These are valid questions. The health of the country’s most powerful political leader cannot be a secret. In other democratic countries when a political leader goes into hospital for treatment every last detail of his condition is made available to the public through daily bulletins by his doctors. Even the health of former Presidents is not kept secret. So when Bill Clinton had his heart operation there were diagrams of the procedure on CNN.

Another thing you may have noticed is that in other democratic countries leaders make sure that they are treated in hospitals in their own country by their own doctors because if the leader has no faith in the health facilities, that it is his responsibility to provide, then why should his countrymen have faith in it? When Sonia Gandhi chooses to go abroad almost every other month even for routine check-ups since her mysterious surgery, is she not showing a serious lack of faith in Indian healthcare? Should there not be a rule that Indian leaders use only Government hospitals when they get sick? And, if they insist on going abroad, as Sonia Gandhi did, does the public not have a right to know who paid the bills?

Nobody seems more afraid of the Gandhi family than the Indian media so ever since Narendra Modi announced his Rs 1,880 crore figure he has been reviled in the editorial columns of the newspapers for ‘baiting’ Sonia and, more puzzlingly, trying to drag her into a discussion. Assuming that this was his objective, should it not be considered a valid one? We are weeks away from elections to the Gujarat Assembly and judging from Sonia Gandhi’s record she has never pulled any punches in the past. Remember the charge she publicly made last time around that the Chief Minister was a merchant of death, a “maut ka saudagar”? So if this time he has drawn into his campaign a question about the cost of her foreign travels why should it be treated almost as if it were blasphemy?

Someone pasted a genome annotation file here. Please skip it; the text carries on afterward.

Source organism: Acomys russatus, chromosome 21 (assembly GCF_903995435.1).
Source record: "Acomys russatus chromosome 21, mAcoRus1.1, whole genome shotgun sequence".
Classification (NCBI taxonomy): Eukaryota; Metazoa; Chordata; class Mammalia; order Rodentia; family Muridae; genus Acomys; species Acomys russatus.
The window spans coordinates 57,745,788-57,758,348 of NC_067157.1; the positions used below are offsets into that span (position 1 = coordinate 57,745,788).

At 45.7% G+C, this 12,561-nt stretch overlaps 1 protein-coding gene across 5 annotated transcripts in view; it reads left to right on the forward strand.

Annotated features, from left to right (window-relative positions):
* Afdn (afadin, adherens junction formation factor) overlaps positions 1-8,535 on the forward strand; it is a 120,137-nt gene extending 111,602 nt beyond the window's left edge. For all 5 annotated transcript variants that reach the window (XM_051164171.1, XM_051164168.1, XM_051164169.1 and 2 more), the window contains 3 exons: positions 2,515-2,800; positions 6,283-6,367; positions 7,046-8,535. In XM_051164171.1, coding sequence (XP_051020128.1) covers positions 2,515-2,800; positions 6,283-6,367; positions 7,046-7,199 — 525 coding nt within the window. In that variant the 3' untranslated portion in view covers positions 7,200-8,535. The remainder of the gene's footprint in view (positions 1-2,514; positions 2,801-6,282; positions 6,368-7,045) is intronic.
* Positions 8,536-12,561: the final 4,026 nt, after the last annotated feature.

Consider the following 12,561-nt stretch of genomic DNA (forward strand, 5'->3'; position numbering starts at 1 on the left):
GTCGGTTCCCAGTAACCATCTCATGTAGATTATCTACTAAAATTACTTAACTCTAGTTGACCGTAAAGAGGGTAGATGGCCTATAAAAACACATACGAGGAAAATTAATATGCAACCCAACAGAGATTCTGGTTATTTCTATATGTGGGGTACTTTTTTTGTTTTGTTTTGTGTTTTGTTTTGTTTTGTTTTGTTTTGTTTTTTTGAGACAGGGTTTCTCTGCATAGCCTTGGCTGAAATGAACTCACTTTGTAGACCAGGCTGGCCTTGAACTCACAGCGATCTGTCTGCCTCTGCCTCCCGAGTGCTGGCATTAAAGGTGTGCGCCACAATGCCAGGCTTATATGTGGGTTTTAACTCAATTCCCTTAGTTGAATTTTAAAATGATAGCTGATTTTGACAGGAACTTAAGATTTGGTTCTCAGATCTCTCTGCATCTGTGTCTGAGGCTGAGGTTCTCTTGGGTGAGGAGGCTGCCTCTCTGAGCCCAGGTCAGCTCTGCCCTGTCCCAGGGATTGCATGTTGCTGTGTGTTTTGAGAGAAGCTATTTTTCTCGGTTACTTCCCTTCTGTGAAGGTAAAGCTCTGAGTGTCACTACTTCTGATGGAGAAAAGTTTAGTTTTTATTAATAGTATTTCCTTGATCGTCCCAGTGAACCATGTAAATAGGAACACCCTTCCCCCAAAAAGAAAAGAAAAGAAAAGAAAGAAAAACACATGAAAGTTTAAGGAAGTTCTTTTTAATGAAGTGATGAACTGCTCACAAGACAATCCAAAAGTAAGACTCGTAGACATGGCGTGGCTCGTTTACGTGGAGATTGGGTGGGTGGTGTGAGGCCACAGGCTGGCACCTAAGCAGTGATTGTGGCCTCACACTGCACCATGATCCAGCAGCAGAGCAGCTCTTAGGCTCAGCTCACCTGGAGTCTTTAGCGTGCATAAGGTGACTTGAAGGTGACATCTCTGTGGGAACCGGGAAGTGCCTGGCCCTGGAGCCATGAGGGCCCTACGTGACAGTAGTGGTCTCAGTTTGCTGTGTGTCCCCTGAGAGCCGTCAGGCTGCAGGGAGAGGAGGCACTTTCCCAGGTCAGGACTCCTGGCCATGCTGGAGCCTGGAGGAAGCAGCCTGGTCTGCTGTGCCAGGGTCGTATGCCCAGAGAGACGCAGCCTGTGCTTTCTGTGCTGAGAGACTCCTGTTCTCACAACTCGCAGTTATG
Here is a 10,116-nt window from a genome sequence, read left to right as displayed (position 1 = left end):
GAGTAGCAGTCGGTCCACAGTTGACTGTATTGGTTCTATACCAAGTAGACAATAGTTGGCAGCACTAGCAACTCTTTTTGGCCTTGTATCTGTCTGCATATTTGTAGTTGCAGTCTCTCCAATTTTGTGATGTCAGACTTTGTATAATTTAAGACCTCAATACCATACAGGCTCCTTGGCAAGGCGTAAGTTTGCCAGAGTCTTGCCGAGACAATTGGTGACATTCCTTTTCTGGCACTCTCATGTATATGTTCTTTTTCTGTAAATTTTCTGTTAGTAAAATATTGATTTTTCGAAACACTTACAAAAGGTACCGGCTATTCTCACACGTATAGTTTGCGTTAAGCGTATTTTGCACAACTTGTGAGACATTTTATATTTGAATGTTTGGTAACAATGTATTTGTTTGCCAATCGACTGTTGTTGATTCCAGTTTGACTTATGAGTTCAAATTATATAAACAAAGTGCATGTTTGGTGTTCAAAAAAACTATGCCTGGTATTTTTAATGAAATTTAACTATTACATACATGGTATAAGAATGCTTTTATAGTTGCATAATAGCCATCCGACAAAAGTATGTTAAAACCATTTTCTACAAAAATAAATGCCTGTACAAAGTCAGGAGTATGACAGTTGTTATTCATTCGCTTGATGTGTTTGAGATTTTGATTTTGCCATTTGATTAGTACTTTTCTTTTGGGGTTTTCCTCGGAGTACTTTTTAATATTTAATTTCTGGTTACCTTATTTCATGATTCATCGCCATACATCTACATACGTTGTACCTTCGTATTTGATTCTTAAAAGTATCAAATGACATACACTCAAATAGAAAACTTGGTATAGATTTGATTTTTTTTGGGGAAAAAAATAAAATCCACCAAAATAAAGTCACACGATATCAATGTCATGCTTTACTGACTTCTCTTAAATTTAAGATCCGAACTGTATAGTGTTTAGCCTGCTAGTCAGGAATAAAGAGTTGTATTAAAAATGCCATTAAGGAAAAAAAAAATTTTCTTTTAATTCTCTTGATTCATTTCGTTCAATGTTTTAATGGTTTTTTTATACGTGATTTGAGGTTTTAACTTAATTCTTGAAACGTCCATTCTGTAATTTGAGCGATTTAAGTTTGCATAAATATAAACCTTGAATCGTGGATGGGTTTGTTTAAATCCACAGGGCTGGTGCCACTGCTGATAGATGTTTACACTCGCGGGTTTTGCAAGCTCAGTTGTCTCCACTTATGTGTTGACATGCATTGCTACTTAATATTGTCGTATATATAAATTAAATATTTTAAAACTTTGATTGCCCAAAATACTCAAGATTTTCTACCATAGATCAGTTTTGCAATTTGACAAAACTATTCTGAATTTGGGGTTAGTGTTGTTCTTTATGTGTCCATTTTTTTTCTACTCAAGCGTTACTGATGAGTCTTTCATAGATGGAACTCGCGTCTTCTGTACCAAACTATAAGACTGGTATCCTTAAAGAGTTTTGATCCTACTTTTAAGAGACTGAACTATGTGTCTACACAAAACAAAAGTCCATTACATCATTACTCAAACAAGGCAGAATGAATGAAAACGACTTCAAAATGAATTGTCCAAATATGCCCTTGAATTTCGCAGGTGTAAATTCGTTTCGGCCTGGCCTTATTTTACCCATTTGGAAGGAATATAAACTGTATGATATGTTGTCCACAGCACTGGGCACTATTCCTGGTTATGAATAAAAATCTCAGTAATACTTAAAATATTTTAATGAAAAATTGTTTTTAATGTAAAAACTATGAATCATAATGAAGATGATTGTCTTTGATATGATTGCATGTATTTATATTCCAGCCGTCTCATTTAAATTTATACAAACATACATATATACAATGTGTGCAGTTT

The Indian media would have gone to town if some other political leader were flying off abroad on secretive excursions for mysterious health reasons. All sorts of questions would be asked and the health of the leader would remain in the headlines until they were satisfactorily answered. So why has the health of Sonia Gandhi and the treatment she is receiving been allowed to remain a mystery for so long?

Whenever I have asked colleagues in hackdom this question, the answer I have been given is that it is because we in the Indian media believe that political leaders have a right to privacy in such matters. It is not a good enough answer because the health of a public figure can never be a private matter since it affects the whole country. To make an exception for Sonia Gandhi was wrong and, now that Narendra Modi has raised the question, it is time to rectify things. There are questions that the Congress and the Government of India need to answer.

(Photo: PTI)

Leave a Reply

Fill in your details below or click an icon to log in: Logo

You are commenting using your account. Log Out / Change )

Twitter picture

You are commenting using your Twitter account. Log Out / Change )

Facebook photo

You are commenting using your Facebook account. Log Out / Change )

Google+ photo

You are commenting using your Google+ account. Log Out / Change )

Connecting to %s